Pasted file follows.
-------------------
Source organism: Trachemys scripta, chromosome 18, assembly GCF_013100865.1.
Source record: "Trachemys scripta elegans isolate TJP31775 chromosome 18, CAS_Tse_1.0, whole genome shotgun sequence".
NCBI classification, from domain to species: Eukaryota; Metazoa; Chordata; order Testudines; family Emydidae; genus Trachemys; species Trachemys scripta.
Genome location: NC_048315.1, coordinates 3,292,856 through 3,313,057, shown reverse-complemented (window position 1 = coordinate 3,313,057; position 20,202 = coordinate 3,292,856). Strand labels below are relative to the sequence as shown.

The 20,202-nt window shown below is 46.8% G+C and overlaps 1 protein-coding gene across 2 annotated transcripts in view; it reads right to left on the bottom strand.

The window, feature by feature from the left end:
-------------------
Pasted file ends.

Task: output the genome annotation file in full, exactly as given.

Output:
Source organism: Trachemys scripta, chromosome 18, assembly GCF_013100865.1.
Source record: "Trachemys scripta elegans isolate TJP31775 chromosome 18, CAS_Tse_1.0, whole genome shotgun sequence".
NCBI classification, from domain to species: Eukaryota; Metazoa; Chordata; order Testudines; family Emydidae; genus Trachemys; species Trachemys scripta.
Genome location: NC_048315.1, coordinates 3,292,856 through 3,313,057, shown reverse-complemented (window position 1 = coordinate 3,313,057; position 20,202 = coordinate 3,292,856). Strand labels below are relative to the sequence as shown.

The 20,202-nt window shown below is 46.8% G+C and overlaps 1 protein-coding gene across 2 annotated transcripts in view; it reads right to left on the bottom strand.

The window, feature by feature from the left end: